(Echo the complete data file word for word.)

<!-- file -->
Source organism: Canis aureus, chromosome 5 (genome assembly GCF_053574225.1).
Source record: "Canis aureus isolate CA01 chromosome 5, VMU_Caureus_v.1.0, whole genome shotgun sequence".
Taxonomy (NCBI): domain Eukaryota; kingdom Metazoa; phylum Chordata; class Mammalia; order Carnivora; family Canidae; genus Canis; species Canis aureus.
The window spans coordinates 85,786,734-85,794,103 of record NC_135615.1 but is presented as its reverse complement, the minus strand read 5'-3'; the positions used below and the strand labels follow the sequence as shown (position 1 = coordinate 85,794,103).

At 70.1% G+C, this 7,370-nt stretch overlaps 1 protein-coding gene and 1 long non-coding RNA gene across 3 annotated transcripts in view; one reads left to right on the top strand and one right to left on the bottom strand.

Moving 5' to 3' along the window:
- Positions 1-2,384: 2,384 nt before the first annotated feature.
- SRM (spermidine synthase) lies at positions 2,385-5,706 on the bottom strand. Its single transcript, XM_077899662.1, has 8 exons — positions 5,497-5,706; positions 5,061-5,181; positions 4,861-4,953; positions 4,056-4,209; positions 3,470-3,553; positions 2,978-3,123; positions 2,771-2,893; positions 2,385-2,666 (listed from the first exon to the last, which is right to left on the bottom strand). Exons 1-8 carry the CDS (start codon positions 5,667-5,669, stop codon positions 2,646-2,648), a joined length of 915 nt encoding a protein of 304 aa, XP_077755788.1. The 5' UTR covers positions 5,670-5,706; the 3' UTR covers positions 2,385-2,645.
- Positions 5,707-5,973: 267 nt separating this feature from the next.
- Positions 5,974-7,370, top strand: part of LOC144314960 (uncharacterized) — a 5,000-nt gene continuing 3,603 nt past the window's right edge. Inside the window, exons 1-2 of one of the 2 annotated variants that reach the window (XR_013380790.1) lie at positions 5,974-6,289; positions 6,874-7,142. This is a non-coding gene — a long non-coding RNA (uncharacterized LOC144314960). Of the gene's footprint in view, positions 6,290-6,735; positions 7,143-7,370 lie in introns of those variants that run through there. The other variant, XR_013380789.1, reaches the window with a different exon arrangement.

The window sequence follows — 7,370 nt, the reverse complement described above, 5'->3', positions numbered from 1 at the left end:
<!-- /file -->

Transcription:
Source organism: Canis aureus, chromosome 5 (genome assembly GCF_053574225.1).
Source record: "Canis aureus isolate CA01 chromosome 5, VMU_Caureus_v.1.0, whole genome shotgun sequence".
Taxonomy (NCBI): domain Eukaryota; kingdom Metazoa; phylum Chordata; class Mammalia; order Carnivora; family Canidae; genus Canis; species Canis aureus.
The window spans coordinates 85,786,734-85,794,103 of record NC_135615.1 but is presented as its reverse complement, the minus strand read 5'-3'; the positions used below and the strand labels follow the sequence as shown (position 1 = coordinate 85,794,103).

At 70.1% G+C, this 7,370-nt stretch overlaps 1 protein-coding gene and 1 long non-coding RNA gene across 3 annotated transcripts in view; one reads left to right on the top strand and one right to left on the bottom strand.

Moving 5' to 3' along the window:
- Positions 1-2,384: 2,384 nt before the first annotated feature.
- SRM (spermidine synthase) lies at positions 2,385-5,706 on the bottom strand. Its single transcript, XM_077899662.1, has 8 exons — positions 5,497-5,706; positions 5,061-5,181; positions 4,861-4,953; positions 4,056-4,209; positions 3,470-3,553; positions 2,978-3,123; positions 2,771-2,893; positions 2,385-2,666 (listed from the first exon to the last, which is right to left on the bottom strand). Exons 1-8 carry the CDS (start codon positions 5,667-5,669, stop codon positions 2,646-2,648), a joined length of 915 nt encoding a protein of 304 aa, XP_077755788.1. The 5' UTR covers positions 5,670-5,706; the 3' UTR covers positions 2,385-2,645.
- Positions 5,707-5,973: 267 nt separating this feature from the next.
- Positions 5,974-7,370, top strand: part of LOC144314960 (uncharacterized) — a 5,000-nt gene continuing 3,603 nt past the window's right edge. Inside the window, exons 1-2 of one of the 2 annotated variants that reach the window (XR_013380790.1) lie at positions 5,974-6,289; positions 6,874-7,142. This is a non-coding gene — a long non-coding RNA (uncharacterized LOC144314960). Of the gene's footprint in view, positions 6,290-6,735; positions 7,143-7,370 lie in introns of those variants that run through there. The other variant, XR_013380789.1, reaches the window with a different exon arrangement.

The window sequence follows — 7,370 nt, the reverse complement described above, 5'->3', positions numbered from 1 at the left end: